HTML and CSS Reference
In-Depth Information
Figure 8-6. The saucer design
The variable attributes of the saucer object are very similar to the attributes of a rock
object, although without the rock scale attribute. Also, saucers don't have a rotation;
it is always set at 0 . The saucer also contains variables that are updated on each new
level to make the game more challenging for the player. Here are those variables, which
will be discussed in more detail in the upcoming section “Level Knobs” :
newSaucer.fireRate = levelSaucerFireRate;
newSaucer.fireDelay = levelSaucerFireDelay;
newSaucer.fireDelayCount = 0;
newSaucer.missileSpeed = levelSaucerMissileSpeed;
Both the player missiles and saucer missiles will be 2×2-pixel blocks. They will be stored
in the playerMissiles and saucerMissiles arrays, respectively.
The objects are very simple. They contain enough attributes to move them across the
game screen and to calculate life values:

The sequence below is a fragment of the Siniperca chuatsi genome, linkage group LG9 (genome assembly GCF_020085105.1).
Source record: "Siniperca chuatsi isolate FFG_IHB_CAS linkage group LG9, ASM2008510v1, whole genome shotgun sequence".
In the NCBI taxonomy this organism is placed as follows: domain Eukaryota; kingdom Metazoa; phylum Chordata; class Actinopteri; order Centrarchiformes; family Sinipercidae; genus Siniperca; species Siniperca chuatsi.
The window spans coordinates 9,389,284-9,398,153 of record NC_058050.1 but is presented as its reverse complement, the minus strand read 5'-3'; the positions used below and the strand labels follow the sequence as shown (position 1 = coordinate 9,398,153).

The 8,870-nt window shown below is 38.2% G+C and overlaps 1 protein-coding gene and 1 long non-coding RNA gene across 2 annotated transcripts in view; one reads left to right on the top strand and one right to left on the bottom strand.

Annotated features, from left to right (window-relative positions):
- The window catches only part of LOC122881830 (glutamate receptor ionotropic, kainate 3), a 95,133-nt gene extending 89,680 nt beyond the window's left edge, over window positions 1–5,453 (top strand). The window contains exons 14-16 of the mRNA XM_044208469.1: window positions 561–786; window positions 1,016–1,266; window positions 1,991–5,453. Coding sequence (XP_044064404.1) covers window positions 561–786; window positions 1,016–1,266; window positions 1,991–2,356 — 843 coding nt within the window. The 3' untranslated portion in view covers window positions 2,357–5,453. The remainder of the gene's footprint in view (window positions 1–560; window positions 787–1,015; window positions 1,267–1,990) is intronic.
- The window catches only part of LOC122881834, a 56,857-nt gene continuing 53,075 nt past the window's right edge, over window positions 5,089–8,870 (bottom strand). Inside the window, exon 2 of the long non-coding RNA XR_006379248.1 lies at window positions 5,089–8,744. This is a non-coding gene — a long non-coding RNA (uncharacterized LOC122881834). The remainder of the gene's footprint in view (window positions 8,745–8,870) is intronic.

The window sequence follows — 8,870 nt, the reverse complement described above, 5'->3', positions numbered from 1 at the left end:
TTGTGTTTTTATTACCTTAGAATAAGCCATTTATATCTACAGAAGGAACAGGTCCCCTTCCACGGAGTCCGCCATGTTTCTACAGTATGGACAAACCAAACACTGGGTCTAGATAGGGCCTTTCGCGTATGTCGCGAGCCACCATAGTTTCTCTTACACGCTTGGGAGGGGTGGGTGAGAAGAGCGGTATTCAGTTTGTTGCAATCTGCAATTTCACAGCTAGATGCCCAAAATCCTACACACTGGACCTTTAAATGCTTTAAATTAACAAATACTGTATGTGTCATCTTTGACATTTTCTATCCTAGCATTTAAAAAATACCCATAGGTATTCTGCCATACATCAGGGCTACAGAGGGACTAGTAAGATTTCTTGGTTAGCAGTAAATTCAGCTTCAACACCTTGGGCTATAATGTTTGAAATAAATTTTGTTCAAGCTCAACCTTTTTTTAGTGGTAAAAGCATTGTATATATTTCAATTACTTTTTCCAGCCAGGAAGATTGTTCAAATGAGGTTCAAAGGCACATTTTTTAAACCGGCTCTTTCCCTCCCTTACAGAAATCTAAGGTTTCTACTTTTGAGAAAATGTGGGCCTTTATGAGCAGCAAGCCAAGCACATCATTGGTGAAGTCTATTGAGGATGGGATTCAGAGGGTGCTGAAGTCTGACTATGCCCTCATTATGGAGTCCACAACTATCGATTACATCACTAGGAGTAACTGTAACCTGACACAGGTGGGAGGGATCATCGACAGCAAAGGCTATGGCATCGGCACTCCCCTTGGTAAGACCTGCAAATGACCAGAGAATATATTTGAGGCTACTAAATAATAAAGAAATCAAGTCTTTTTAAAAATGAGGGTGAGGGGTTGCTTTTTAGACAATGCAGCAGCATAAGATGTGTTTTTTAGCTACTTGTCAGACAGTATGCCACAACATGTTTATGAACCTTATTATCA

newPlayerMissile.dx = 5*Math.cos(Math.PI*(player.rotation)/180);
newPlayerMissile.dy = 5*Math.sin(Math.PI*(player.rotation)/180);
newPlayerMissile.x = player.x+player.halfWidth;
newPlayerMissile.y = player.y+player.halfHeight; = 60;
newPlayerMissile.lifeCtr = 0;
newPlayerMissile.width = 2;
newPlayerMissile.height = 2;
Explosions and particles
When a rock, saucer, or the player ship is destroyed, that object explodes into a series
of particles. The createExplode() function creates this so-called particle explosion.
Particles are simply individual logical display objects with their own life , dx , and dy
values. Randomly generating these values makes each explosion appear to be unique.
Particles will be stored in the particles array.
Like missiles, particle objects are rather simple. They also contain enough information
to move them across the screen and to calculate their life span in frame ticks:
newParticle.dx = Math.random()*3;
newParticle.dy = Math.random()*3; = Math.floor(Math.random()*30+30);
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